“She Knows”- A Ne-Yo Song Parody that Supports Women

“She Knows,” A Ne-Yo song parody where women are hit on for the size of their books, rather than the size of their boobs. Written, produced and starring yours truly:

When I first heard the song, “She Knows,” naively I thought it was celebrating smart women, until I watched the video and realized it was about women who knew how to strip on a pole. I was so offended that I said, “No, I won’t let hip-hip or men define us this way anymore,” and as a result wrote a song that empowers women and celebrates us for our minds.

My wish? For women and men to speak up and take these images of women being portrayed as sexual objects personally – not dismissing it as the “media” or cultural norm.  If we continue to perpetuate these images, we will struggle to raise confident, healthy and well-rounded girls.

This video represents what I know women to be: Hard-working, intelligent, engaged with the world, silly, fierce and will gladly yell at the television during a Presidential debate.



Loving my failure

About 50 days ago I made a commitment to myself to write a blog post every day for an entire year. Most people do 30, 50 or 100 day challenges, but I said “No, I need to be on my ‘A” game with writing. I need to post something every day.” The word post was loose too. It could be anything- a quote, comedy piece, meme video- anything that felt right to post that day. I didn’t want to give myself any sort of limitations except I had to create something every day; it would be a lesson in holding myself accountable for commitments and putting myself out there. When I told people what I was doing they typically responded with “That’s great- but it’s a lot of work. Let’s see how long you can keep it up for.” And of course my very stubborn and driven self would say silently “It’s a lot of work, but I will push forward. Don’t underestimate me” Then smile – because that’s what I do. Smile and give myself a silent pep talk.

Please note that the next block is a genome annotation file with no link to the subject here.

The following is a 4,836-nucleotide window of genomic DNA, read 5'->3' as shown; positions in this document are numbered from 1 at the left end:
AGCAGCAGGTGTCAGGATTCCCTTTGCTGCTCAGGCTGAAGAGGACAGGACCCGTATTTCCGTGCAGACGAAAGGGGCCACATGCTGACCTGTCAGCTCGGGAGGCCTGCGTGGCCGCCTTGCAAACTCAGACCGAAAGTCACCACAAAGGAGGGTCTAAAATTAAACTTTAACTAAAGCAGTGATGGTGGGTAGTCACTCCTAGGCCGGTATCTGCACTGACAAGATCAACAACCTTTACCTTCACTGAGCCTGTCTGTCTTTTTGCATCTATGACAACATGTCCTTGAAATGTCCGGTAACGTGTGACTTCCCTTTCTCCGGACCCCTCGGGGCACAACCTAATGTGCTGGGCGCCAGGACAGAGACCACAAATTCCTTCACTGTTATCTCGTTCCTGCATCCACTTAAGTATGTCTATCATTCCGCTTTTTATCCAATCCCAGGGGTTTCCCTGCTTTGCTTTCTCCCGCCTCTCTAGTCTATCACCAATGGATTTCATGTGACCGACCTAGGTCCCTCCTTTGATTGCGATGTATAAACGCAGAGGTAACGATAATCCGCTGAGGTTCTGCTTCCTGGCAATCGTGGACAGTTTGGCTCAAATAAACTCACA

Then life happened. I had other projects I started developing, work commitments, etc. I used to look forward to writing to my blog and now it became a burden. Giving myself the goal of creating something everything day was great until I was getting home at 11pm from rehearsal and staring at my computer saying to myself, “You made your bed, now you have to lay in it.” Kind of cruel, right? If I have the opportunity and privilege to share my voice- it should be well thought out and executed. Work will always be imperfect and it’s our job to show our work, but not when it becomes consistently rushed and coming from a place of, “too bad, you made this promise to yourself and have to follow through.” There’s definitely value in that and necessary areas in my life, but there’s also great value in being honest with myself and admitting, “Well, I tried really hard to meet these expectations and they are not realistic anymore.” I can either continue posting (sometimes) half-assed work everyday or post well-thought out work a few times a week. I am choosing the ladder.